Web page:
Skip to main content
The Web      Powered by
powered by Yahoo!
Science & Space

Mars rovers explore hints of salty water

Water one of several theories proposed

By Robert Roy Britt

The Opportunity rover made this close-up image of spherules embedded in the wall of a trench it dug with one wheel on Mars. These spheres are more reflective than those previously found on the Martian surface.
The Mars Opportunity rover took this close-up image of spherules embedded in the wall of a trench it dug with one wheel. These spheres are more reflective than those previously found on the Martian surface.

Story Tools

Space Exploration
National Aeronautics and Space Administration (NASA)
Jet Propulsion Laboratory

( -- NASA's Opportunity rover sent back new images from Mars showing that small spheres previously found on the surface also exist below, in a trench the rover dug. Hints of salty water were also found in the trench, but much more analysis is needed to learn the true composition.

Meanwhile Opportunity's twin rover, Spirit, is about to dig a trench of its own in order to investigate soil that sticks to its wheels, suggesting the fine-grained material might be moist.

In a press conference Thursday, officials said the soil at both locations could contain small amounts of water mixed with salt in a brine that can exist in liquid form at very low temperatures.

The scientists stressed that only miniscule amounts of water would be needed to create the brine.

Water is the main thing scientists are searching for at Mars, because all life as we know it requires liquid water.

Mechanically speaking, both rovers are performing better than engineers promised and they might last into summer, well beyond the 90 days they were designed for, said Steven Squyres, principal investigator for the Mars Exploration Rover (MER) project from Cornell University.

Mission officials have long known that if all goes well, the rovers would indeed exceed the three-month life span that was considered a minimum design criteria. The robots face a host of threats, from frigid temperatures to high doses of radiation and wind-blown dust that can coat their solar panels, eliminating their source of power.

"These vehicles are holding up spectacularly," Squyres said. But he cautioned that "projections are very difficult to make." Still, he said all signs point to a lifetime "that could be considerably longer" than the original plan and that he hoped to be still doing rover science in the summer.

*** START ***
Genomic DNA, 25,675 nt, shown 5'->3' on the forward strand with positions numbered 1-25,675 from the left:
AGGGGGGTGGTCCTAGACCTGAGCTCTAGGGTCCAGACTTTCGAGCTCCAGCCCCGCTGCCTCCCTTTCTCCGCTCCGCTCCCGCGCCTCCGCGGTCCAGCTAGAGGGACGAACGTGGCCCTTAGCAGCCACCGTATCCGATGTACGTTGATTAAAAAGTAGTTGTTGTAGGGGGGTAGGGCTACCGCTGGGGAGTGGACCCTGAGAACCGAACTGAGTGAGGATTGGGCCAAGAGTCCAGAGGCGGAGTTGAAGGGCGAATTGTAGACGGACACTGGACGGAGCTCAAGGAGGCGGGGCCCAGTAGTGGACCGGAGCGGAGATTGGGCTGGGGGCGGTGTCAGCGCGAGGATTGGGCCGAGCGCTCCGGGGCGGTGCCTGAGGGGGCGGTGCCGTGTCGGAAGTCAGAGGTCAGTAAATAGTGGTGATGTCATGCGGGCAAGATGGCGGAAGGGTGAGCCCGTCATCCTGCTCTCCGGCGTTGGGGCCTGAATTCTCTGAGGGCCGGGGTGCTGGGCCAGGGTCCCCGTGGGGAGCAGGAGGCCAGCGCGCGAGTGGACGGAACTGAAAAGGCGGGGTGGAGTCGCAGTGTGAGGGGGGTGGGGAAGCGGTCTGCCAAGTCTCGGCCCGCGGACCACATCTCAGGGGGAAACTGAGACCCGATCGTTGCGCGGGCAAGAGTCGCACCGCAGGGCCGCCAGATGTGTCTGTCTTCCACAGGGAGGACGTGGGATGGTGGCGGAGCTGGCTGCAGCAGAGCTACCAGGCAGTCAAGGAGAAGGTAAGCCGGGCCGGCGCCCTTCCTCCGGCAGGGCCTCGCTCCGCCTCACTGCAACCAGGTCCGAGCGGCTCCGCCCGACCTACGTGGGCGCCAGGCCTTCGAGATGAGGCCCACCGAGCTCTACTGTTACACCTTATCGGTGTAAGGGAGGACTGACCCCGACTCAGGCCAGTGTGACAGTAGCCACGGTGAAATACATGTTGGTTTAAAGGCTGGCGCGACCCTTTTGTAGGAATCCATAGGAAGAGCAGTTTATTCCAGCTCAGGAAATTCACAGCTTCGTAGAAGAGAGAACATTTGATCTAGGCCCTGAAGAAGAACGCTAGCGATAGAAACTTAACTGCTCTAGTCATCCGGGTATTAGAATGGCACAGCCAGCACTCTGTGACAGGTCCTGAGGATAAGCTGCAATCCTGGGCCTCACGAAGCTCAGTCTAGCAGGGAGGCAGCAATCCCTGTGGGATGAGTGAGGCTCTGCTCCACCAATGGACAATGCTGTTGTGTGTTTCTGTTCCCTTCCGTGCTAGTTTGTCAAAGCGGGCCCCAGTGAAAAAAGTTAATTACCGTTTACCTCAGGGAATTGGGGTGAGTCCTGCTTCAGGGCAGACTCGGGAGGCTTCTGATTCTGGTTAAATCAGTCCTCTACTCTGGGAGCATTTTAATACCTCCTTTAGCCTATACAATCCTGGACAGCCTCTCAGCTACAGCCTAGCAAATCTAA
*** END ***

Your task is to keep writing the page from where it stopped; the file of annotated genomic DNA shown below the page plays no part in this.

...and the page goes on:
Opportunity's spheres

At Meridiani Planum near the equator of Mars, Opportunity has examined its self-dug trench. More data is yet to be returned that should help scientists understand mysterious BB-sized spheres they've found strewn on the surface everywhere in the vicinity and embedded in a rock wall.

Now those spheres have been found in the trench.

Unlike those on the surface, the spheres in the wall of the trench are "polished and shiny," said geochemist Albert Yen of NASA's Jet Propulsion Laboratory. No one knows why.

Yen said it's not surprising that the buried spheres are different from those at the surface, since they experience different conditions. Some coating could be responsible for the higher reflectivity of the long-buried spheres below. He said it was not due to just an effect of lighting.

In the broader sense, the spheres could have been formed in a volcano or a meteor impact, or they might be the result of running water. Those are the three hypothesis researchers have been working with for several days now. Each is still a possibility.

Spirit's travels

On the other side of Mars, Spirit has begun to encounter rocks ejected from a modest impact crater toward which it is headed. The rocks could prove interesting as a way to study the interior of Mars, explained Dave Des Marais of NASA's Ames Research Center.

The destination, called Bonneville crater, was carved out long ago by a space rock impact. Computer models show that rocks would have been carved from the crater in a reverse manner, the lower stuff being tossed higher and farther from the crater. Des Marais described it as similar to a flower opening.

"A lot of the older, deeper material gets thrown out farther," he said.

Spirit is starting to see rocks that could be those older ones. Finding out for sure will take weeks, in a two-pronged effort. Spirit will catalogue the compositions and colors of several rocks along the way. Then when it reaches the crater, scientists hope to see some exposed layers in the crater wall, then match their colors up with the tossed-out rocks.

"This is a bit of a wish," Des Marais said, "but I think it's a real possibility."

First, however, scientists want to study fine-grained soil that's sticking to Spirit's wheels. The rover will dig a trench to see whether the slightly cemented stuff exists below or is a surface phenomenon.

Des Marais said the material could be stuck together by a process where water and salt collect at the surface and form a cement. The salt is drawn upward in a continual process. Then the water evaporates, leaving the salt behind. If that is what's going on, then there should be more salt at the surface than below.

The trench is not expected to become a well, however.

"I wouldn't expect to see a pool of water," he said.

Copyright © 1999-2006, Inc.

Story Tools
Subscribe to Time for $1.99 cover
Top Stories
Quake jitters hit California
Top Stories
CNN/Money: Security alert issued for 40 million credit cards


International Edition
CNN TV CNN International Headline News Transcripts Advertise With Us About Us
   The Web     
Powered by
© 2005 Cable News Network LP, LLLP.
A Time Warner Company. All Rights Reserved.
Terms under which this service is provided to you.
Read our privacy guidelines. Contact us.
external link
All external sites will open in a new browser. does not endorse external sites.
 Premium content icon Denotes premium content.
Add RSS headlines.